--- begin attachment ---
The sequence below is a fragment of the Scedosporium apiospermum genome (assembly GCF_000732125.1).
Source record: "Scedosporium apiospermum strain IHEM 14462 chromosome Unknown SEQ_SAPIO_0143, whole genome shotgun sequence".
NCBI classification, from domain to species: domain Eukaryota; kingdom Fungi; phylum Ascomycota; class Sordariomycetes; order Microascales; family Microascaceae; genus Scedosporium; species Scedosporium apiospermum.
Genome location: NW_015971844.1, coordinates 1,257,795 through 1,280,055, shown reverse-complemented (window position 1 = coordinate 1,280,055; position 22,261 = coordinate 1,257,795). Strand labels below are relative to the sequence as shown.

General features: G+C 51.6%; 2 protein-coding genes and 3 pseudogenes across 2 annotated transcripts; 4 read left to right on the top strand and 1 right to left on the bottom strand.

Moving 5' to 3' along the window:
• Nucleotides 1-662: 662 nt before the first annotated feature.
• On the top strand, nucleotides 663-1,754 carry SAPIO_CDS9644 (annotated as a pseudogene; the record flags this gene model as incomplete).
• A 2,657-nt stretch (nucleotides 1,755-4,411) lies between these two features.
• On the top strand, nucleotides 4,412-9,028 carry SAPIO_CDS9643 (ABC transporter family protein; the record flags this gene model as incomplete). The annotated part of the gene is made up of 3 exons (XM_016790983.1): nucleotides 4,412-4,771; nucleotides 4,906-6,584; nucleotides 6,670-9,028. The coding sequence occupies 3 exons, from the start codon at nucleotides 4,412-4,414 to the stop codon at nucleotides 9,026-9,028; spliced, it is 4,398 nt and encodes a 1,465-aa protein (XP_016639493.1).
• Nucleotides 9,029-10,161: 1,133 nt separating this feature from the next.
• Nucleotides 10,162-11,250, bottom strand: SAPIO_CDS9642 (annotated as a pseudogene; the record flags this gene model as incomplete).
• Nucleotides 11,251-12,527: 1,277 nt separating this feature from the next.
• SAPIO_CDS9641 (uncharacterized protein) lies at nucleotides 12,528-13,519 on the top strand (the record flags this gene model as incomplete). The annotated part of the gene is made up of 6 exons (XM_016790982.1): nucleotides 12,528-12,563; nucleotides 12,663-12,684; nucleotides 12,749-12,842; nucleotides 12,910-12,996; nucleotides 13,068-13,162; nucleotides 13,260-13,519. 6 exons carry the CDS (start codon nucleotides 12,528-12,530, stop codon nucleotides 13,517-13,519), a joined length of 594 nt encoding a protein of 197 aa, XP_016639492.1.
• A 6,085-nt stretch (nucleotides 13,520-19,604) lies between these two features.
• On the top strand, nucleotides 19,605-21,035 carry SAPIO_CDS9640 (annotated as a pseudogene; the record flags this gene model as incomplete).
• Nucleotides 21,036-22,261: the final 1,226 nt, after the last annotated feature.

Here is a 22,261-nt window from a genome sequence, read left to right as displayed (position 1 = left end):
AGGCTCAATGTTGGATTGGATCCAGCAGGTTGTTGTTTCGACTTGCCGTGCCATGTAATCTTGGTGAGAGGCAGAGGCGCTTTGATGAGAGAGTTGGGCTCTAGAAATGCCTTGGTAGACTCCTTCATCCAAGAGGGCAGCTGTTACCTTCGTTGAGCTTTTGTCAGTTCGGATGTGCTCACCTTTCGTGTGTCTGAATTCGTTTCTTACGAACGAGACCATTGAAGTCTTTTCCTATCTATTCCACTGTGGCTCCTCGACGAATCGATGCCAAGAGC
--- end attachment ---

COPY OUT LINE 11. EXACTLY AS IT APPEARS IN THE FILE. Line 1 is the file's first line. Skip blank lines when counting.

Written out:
• Nucleotides 9,029-10,161: 1,133 nt separating this feature from the next.